Cystic hygromas are abnormal growths that usually appear on a baby’s neck or head. They consist of one or more cysts and tend to grow larger over time. This disorder most often develops while the baby is still in the womb. However, a cystic hygroma can also appear after birth.
Cystic hygromas are fluid-filled sacs caused by blockages in the lymphatic system (a network of organs and tissues that help remove toxins and waste from your body). They usually form between the ninth and 16th week of pregnancy. Approximately half of all fetuses with a cystic hygroma have chromosomal abnormalities. Chromosomes are the cells that house our DNA, and when large segments of them are missing or damaged, serious medical complications can occur. However, your baby is unlikely to have a chromosomal abnormality if the cystic hygroma goes away by week 20.
Cystic hygromas can also increase the risk of miscarriage and may even be life-threatening. Doctors recommend that you schedule your delivery in a major medical center if a hygroma is detected during pregnancy.
Cystic hygromas can develop due to genetic disorders or environmental factors. One or more growths may be present at the time of diagnosis.
Common environmental causes of cystic hygromas are:
- viral infections passed from the mother to the baby during pregnancy
- exposure to drugs or alcohol during pregnancy
Cystic hygromas are seen more often in infants with genetic diseases. They are particularly common in infants with chromosomal abnormalities. Some genetic conditions associated with hygromas include:
- Turner’s syndrome — where female children have one X chromosome instead of two
- Trisomy 13, 18, or 21 — conditions where children have an extra copy of a chromosome
- Noonan syndrome — a disorder caused by a mutation (change) in one of seven particular genes
Cystic hygromas may not be noticeable when the baby is born. They can become visible as they grow larger and the child gets older. Cystic hygromas will usually appear by the time the child is 2 years old.
The main symptom of a cystic hygroma is the presence of a soft, spongy lump. This lump most commonly appears on the neck. However, a cystic hygroma can also form in the armpits and groin area.
Cystic hygromas range in size from smaller than a quarter to as large as a baseball. Larger growths may interfere with movement or cause other difficulties.
Your doctor will order an amniocentesis if they notice a cystic hygroma during an ultrasound. An amniocentesis can check for genetic abnormalities in your fetus.
During this test, you’ll lie on an exam table while your doctor cleans your belly with an iodine solution. Using ultrasound as a guide, your doctor will then use a needle to take a sample of fluid from the amniotic sac.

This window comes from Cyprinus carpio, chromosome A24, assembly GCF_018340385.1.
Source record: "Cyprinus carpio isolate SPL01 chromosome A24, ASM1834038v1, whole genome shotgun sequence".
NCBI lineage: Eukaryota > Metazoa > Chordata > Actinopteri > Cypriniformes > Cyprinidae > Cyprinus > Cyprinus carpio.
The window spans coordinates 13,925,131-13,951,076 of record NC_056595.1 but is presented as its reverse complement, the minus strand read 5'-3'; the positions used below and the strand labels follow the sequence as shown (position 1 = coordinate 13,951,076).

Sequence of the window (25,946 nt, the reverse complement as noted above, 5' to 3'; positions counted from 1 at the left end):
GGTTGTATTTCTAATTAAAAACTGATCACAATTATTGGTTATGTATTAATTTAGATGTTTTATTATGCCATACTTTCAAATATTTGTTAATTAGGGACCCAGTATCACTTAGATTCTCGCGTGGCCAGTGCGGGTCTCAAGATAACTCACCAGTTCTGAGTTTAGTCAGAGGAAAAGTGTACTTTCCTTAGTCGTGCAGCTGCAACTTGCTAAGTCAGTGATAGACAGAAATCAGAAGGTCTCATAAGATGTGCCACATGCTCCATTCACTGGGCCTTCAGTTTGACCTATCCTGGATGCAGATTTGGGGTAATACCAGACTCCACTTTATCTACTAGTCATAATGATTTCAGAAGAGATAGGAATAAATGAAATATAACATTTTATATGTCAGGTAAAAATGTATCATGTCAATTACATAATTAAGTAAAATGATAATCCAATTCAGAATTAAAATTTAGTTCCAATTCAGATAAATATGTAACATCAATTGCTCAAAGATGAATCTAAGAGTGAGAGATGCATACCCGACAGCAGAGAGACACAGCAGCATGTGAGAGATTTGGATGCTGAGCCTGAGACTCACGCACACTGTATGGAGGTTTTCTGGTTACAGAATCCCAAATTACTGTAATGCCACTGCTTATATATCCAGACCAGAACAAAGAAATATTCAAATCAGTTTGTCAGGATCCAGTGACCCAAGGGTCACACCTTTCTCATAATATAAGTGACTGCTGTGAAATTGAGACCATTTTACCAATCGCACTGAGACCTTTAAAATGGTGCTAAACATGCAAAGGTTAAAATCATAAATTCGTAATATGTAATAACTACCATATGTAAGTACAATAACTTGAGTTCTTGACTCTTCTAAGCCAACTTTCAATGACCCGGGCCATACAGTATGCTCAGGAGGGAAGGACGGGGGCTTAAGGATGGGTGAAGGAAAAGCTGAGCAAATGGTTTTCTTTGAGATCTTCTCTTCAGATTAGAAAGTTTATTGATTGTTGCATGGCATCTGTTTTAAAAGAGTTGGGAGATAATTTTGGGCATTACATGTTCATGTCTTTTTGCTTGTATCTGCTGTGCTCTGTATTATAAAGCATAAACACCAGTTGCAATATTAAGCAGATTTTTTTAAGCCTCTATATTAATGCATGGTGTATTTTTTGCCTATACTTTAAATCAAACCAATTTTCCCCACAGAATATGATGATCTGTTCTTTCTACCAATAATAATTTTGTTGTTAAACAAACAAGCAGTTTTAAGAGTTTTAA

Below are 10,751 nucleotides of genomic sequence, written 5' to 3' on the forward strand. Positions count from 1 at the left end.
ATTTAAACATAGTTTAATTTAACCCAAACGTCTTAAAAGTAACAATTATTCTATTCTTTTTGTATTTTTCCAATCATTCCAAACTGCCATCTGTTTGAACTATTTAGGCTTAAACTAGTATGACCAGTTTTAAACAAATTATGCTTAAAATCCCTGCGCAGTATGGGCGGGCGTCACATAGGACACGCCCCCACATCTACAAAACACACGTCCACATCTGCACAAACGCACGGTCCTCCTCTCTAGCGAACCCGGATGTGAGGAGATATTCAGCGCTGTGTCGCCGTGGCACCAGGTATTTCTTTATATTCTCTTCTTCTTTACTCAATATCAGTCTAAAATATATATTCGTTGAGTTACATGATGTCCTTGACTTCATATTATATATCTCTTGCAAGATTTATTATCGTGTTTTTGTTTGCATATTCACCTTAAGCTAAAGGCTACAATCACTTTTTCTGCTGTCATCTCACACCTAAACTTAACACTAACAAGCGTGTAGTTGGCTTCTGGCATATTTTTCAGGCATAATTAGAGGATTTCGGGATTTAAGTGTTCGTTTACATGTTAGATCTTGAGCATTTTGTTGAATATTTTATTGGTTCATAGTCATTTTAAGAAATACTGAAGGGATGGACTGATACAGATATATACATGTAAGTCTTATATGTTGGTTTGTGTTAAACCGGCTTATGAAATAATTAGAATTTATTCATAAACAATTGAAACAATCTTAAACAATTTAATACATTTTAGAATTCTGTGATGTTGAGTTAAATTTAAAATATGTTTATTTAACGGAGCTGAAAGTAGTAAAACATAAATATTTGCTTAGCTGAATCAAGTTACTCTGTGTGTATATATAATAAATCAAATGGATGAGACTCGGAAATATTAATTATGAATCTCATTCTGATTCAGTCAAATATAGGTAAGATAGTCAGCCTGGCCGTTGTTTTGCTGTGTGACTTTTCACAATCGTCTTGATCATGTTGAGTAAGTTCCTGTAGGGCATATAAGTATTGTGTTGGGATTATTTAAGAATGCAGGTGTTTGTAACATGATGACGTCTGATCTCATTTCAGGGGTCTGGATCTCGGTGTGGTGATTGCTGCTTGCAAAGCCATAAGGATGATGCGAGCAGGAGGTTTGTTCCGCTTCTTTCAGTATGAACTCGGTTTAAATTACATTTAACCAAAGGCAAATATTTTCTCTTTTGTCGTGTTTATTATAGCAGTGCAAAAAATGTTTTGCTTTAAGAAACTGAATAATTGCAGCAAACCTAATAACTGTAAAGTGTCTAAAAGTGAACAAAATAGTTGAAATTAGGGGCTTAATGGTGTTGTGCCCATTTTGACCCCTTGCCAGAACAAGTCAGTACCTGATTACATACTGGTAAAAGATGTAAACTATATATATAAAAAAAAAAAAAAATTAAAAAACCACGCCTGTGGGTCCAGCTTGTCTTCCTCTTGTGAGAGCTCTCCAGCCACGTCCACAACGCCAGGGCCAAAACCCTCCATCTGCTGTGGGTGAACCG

Other tests will be used to make a diagnosis if cystic hygromas aren’t found until after the child is born. These include:
- chest X-ray
- CT scan
Cystic hygromas aren’t treated while the baby is in the womb. Instead, your doctor will closely monitor your baby’s health. You’ll likely need to schedule your delivery at a major medical center in case there are complications at the time of birth.
A cystic hygroma is usually treatable if it’s found after birth. The first step of treatment is surgery. The entire growth must be removed to prevent it from coming back.
In some cases, however, your doctor may not want to remove large cystic hygromas. Since these growths usually aren’t cancerous, doctors won’t want to get rid of them if there’s a risk of damaging any healthy tissue. Instead, other techniques may be used to shrink large cystic hygromas:
- sclerotherapy — where medicine is injected into the cyst
- radiation therapy
- steroid medication
These methods aren’t very effective in treating small cystic hygromas, but they may be useful in shrinking large growths. Once the growth is small enough, it’s easier to remove surgically.
You should never try to puncture or drain a cystic hygroma yourself. It may cause severe bleeding and lead to an infection.
The main potential complications of cystic hygromas are:
- recurring growths
- infection in the affected area
- damage to muscles, nerves, or tissues from surgery to remove the hygroma
However, the outlook for babies with cystic hygromas is generally good if the growths appear after birth. This is especially true if the growths can be completely removed. If they can’t be removed, cystic hygromas may return or spread to other areas.